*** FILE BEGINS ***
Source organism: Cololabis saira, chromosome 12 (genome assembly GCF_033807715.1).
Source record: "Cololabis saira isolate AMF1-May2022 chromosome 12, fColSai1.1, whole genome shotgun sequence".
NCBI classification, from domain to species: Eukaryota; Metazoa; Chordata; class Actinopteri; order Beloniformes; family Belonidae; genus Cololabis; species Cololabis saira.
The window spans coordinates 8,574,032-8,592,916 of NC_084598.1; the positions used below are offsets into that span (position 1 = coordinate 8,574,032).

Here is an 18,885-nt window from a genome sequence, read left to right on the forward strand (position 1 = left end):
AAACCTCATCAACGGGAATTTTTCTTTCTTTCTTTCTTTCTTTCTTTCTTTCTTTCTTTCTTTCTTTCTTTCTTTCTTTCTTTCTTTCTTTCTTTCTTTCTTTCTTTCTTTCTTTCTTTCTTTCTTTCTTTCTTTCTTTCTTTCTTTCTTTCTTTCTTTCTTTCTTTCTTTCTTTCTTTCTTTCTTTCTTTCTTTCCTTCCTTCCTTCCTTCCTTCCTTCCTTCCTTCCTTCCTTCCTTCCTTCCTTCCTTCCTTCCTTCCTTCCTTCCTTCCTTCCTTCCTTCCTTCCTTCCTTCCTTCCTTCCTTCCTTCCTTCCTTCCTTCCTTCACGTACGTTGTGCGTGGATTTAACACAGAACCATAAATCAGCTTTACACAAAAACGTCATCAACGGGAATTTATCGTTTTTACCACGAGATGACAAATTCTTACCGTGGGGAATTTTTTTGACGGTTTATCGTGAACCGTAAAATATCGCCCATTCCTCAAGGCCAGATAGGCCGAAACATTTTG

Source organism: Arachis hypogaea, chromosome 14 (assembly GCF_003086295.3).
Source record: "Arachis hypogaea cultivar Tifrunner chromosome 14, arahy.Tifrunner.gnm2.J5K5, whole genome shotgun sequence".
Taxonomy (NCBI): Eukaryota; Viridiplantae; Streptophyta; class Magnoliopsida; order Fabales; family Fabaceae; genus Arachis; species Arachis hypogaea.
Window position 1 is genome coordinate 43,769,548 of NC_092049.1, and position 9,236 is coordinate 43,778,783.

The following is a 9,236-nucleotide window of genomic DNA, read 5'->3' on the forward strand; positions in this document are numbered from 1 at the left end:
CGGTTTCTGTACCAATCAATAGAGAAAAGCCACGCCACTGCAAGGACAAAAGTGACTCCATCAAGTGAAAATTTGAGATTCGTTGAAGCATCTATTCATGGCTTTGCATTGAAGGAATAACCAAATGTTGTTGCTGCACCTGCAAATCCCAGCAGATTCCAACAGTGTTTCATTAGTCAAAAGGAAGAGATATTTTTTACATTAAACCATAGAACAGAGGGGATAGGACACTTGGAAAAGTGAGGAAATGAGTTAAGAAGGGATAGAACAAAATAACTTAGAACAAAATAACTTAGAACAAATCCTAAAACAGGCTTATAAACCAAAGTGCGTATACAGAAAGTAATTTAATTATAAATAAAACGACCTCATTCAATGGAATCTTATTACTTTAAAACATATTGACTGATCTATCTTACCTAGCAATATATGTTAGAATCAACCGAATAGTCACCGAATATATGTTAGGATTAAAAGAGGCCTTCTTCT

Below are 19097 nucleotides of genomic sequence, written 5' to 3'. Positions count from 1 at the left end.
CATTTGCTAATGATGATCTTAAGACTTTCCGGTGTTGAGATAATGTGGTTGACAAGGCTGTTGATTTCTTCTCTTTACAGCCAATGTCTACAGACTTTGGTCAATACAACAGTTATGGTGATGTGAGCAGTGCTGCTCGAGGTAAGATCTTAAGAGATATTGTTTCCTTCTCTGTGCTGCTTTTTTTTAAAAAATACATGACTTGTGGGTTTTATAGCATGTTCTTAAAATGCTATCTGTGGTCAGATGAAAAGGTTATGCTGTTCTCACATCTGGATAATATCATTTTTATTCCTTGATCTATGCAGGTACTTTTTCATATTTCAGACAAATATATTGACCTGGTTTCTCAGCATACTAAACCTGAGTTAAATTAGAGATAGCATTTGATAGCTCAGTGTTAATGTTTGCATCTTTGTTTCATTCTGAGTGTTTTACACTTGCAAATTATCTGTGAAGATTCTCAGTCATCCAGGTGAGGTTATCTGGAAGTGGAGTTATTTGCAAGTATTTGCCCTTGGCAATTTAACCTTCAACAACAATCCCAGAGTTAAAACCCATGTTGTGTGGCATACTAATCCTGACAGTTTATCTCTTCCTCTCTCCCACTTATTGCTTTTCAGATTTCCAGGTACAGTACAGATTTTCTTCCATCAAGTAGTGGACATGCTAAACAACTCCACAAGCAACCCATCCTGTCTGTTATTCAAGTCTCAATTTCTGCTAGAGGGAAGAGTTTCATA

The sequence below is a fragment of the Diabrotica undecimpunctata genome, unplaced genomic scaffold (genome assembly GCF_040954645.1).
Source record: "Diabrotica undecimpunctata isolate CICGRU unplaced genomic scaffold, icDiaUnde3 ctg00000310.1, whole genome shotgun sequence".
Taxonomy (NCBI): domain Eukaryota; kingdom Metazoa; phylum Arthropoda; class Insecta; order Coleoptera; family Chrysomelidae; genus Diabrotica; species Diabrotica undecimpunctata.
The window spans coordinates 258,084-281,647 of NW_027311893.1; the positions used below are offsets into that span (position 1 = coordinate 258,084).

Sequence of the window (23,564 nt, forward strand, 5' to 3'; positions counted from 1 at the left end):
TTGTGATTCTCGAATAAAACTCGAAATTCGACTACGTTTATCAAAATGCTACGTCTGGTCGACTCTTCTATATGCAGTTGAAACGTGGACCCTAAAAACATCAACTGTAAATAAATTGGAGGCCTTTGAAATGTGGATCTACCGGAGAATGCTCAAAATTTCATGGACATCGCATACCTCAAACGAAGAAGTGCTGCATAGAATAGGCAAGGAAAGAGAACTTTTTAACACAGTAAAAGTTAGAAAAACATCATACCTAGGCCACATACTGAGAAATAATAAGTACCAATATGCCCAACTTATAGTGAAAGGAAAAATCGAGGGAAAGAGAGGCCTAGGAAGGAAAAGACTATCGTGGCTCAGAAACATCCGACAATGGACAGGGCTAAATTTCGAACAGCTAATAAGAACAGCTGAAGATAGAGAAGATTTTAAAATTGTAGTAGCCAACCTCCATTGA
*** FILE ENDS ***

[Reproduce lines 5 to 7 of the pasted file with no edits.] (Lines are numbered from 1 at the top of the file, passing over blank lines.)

Here is an 18,885-nt window from a genome sequence, read left to right on the forward strand (position 1 = left end):
AAACCTCATCAACGGGAATTTTTCTTTCTTTCTTTCTTTCTTTCTTTCTTTCTTTCTTTCTTTCTTTCTTTCTTTCTTTCTTTCTTTCTTTCTTTCTTTCTTTCTTTCTTTCTTTCTTTCTTTCTTTCTTTCTTTCTTTCTTTCTTTCTTTCTTTCTTTCTTTCTTTCTTTCTTTCTTTCTTTCTTTCTTTCTTTCCTTCCTTCCTTCCTTCCTTCCTTCCTTCCTTCCTTCCTTCCTTCCTTCCTTCCTTCCTTCCTTCCTTCCTTCCTTCCTTCCTTCCTTCCTTCCTTCCTTCCTTCCTTCCTTCCTTCCTTCCTTCCTTCCTTCACGTACGTTGTGCGTGGATTTAACACAGAACCATAAATCAGCTTTACACAAAAACGTCATCAACGGGAATTTATCGTTTTTACCACGAGATGACAAATTCTTACCGTGGGGAATTTTTTTGACGGTTTATCGTGAACCGTAAAATATCGCCCATTCCTCAAGGCCAGATAGGCCGAAACATTTTG

Source organism: Arachis hypogaea, chromosome 14 (assembly GCF_003086295.3).